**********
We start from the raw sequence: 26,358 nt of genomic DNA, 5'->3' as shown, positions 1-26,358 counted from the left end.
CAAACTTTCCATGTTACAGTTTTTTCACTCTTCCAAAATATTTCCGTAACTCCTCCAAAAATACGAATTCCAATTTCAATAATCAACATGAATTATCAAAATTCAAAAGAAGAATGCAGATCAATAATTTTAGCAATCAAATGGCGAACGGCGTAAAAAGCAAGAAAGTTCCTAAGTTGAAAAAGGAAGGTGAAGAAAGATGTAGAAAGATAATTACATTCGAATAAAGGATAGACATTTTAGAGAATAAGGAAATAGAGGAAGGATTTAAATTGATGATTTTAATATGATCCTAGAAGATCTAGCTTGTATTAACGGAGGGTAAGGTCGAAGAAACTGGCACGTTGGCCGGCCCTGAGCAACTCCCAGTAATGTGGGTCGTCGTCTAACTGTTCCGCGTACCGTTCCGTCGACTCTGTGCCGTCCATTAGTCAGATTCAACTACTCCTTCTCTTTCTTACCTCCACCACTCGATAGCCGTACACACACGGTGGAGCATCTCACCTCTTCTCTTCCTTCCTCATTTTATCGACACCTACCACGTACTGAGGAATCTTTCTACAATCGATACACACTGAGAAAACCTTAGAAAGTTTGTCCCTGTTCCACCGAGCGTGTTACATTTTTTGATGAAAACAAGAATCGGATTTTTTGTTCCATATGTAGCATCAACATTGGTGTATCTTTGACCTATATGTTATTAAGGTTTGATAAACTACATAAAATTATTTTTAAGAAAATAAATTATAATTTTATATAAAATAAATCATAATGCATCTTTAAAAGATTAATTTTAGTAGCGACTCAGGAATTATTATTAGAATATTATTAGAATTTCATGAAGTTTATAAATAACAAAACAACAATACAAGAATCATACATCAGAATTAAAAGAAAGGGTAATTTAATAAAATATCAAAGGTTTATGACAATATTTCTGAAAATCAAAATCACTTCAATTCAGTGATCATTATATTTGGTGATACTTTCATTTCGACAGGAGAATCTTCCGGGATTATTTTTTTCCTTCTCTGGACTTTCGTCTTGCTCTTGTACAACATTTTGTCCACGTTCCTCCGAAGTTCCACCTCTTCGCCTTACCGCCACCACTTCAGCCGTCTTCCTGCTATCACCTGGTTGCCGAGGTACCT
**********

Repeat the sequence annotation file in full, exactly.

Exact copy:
We start from the raw sequence: 26,358 nt of genomic DNA, 5'->3' as shown, positions 1-26,358 counted from the left end.
CAAACTTTCCATGTTACAGTTTTTTCACTCTTCCAAAATATTTCCGTAACTCCTCCAAAAATACGAATTCCAATTTCAATAATCAACATGAATTATCAAAATTCAAAAGAAGAATGCAGATCAATAATTTTAGCAATCAAATGGCGAACGGCGTAAAAAGCAAGAAAGTTCCTAAGTTGAAAAAGGAAGGTGAAGAAAGATGTAGAAAGATAATTACATTCGAATAAAGGATAGACATTTTAGAGAATAAGGAAATAGAGGAAGGATTTAAATTGATGATTTTAATATGATCCTAGAAGATCTAGCTTGTATTAACGGAGGGTAAGGTCGAAGAAACTGGCACGTTGGCCGGCCCTGAGCAACTCCCAGTAATGTGGGTCGTCGTCTAACTGTTCCGCGTACCGTTCCGTCGACTCTGTGCCGTCCATTAGTCAGATTCAACTACTCCTTCTCTTTCTTACCTCCACCACTCGATAGCCGTACACACACGGTGGAGCATCTCACCTCTTCTCTTCCTTCCTCATTTTATCGACACCTACCACGTACTGAGGAATCTTTCTACAATCGATACACACTGAGAAAACCTTAGAAAGTTTGTCCCTGTTCCACCGAGCGTGTTACATTTTTTGATGAAAACAAGAATCGGATTTTTTGTTCCATATGTAGCATCAACATTGGTGTATCTTTGACCTATATGTTATTAAGGTTTGATAAACTACATAAAATTATTTTTAAGAAAATAAATTATAATTTTATATAAAATAAATCATAATGCATCTTTAAAAGATTAATTTTAGTAGCGACTCAGGAATTATTATTAGAATATTATTAGAATTTCATGAAGTTTATAAATAACAAAACAACAATACAAGAATCATACATCAGAATTAAAAGAAAGGGTAATTTAATAAAATATCAAAGGTTTATGACAATATTTCTGAAAATCAAAATCACTTCAATTCAGTGATCATTATATTTGGTGATACTTTCATTTCGACAGGAGAATCTTCCGGGATTATTTTTTTCCTTCTCTGGACTTTCGTCTTGCTCTTGTACAACATTTTGTCCACGTTCCTCCGAAGTTCCACCTCTTCGCCTTACCGCCACCACTTCAGCCGTCTTCCTGCTATCACCTGGTTGCCGAGGTACCT